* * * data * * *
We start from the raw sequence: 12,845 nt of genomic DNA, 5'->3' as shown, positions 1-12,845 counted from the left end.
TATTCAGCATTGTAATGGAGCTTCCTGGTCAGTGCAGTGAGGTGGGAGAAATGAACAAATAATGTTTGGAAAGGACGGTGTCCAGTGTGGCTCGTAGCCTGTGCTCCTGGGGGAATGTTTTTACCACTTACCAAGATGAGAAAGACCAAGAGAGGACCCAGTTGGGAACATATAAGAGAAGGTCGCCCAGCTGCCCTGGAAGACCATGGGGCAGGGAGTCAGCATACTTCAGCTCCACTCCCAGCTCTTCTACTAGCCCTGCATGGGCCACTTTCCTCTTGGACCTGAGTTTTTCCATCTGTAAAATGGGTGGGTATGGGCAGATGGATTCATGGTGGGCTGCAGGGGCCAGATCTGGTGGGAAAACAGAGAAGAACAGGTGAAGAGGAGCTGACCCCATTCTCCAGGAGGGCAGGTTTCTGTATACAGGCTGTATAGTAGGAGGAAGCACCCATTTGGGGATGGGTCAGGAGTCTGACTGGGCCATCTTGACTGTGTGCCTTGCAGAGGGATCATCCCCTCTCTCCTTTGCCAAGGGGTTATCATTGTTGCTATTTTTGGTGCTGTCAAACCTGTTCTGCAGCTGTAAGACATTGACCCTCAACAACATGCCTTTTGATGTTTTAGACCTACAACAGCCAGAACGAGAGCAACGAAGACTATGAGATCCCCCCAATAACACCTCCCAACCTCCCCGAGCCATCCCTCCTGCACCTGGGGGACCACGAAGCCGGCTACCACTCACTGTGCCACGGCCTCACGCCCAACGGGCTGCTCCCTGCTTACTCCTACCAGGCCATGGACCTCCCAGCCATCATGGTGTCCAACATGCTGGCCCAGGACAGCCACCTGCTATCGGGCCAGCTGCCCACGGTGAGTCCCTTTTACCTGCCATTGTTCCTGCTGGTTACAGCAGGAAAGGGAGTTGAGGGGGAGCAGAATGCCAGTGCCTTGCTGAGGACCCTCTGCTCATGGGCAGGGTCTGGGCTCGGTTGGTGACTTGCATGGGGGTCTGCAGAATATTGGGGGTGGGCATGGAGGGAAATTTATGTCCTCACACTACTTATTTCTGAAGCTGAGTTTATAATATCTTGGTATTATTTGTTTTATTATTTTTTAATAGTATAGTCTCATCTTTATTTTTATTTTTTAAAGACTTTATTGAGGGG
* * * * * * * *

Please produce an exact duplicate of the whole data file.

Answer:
We start from the raw sequence: 12,845 nt of genomic DNA, 5'->3' as shown, positions 1-12,845 counted from the left end.
TATTCAGCATTGTAATGGAGCTTCCTGGTCAGTGCAGTGAGGTGGGAGAAATGAACAAATAATGTTTGGAAAGGACGGTGTCCAGTGTGGCTCGTAGCCTGTGCTCCTGGGGGAATGTTTTTACCACTTACCAAGATGAGAAAGACCAAGAGAGGACCCAGTTGGGAACATATAAGAGAAGGTCGCCCAGCTGCCCTGGAAGACCATGGGGCAGGGAGTCAGCATACTTCAGCTCCACTCCCAGCTCTTCTACTAGCCCTGCATGGGCCACTTTCCTCTTGGACCTGAGTTTTTCCATCTGTAAAATGGGTGGGTATGGGCAGATGGATTCATGGTGGGCTGCAGGGGCCAGATCTGGTGGGAAAACAGAGAAGAACAGGTGAAGAGGAGCTGACCCCATTCTCCAGGAGGGCAGGTTTCTGTATACAGGCTGTATAGTAGGAGGAAGCACCCATTTGGGGATGGGTCAGGAGTCTGACTGGGCCATCTTGACTGTGTGCCTTGCAGAGGGATCATCCCCTCTCTCCTTTGCCAAGGGGTTATCATTGTTGCTATTTTTGGTGCTGTCAAACCTGTTCTGCAGCTGTAAGACATTGACCCTCAACAACATGCCTTTTGATGTTTTAGACCTACAACAGCCAGAACGAGAGCAACGAAGACTATGAGATCCCCCCAATAACACCTCCCAACCTCCCCGAGCCATCCCTCCTGCACCTGGGGGACCACGAAGCCGGCTACCACTCACTGTGCCACGGCCTCACGCCCAACGGGCTGCTCCCTGCTTACTCCTACCAGGCCATGGACCTCCCAGCCATCATGGTGTCCAACATGCTGGCCCAGGACAGCCACCTGCTATCGGGCCAGCTGCCCACGGTGAGTCCCTTTTACCTGCCATTGTTCCTGCTGGTTACAGCAGGAAAGGGAGTTGAGGGGGAGCAGAATGCCAGTGCCTTGCTGAGGACCCTCTGCTCATGGGCAGGGTCTGGGCTCGGTTGGTGACTTGCATGGGGGTCTGCAGAATATTGGGGGTGGGCATGGAGGGAAATTTATGTCCTCACACTACTTATTTCTGAAGCTGAGTTTATAATATCTTGGTATTATTTGTTTTATTATTTTTTAATAGTATAGTCTCATCTTTATTTTTATTTTTTAAAGACTTTATTGAGGGG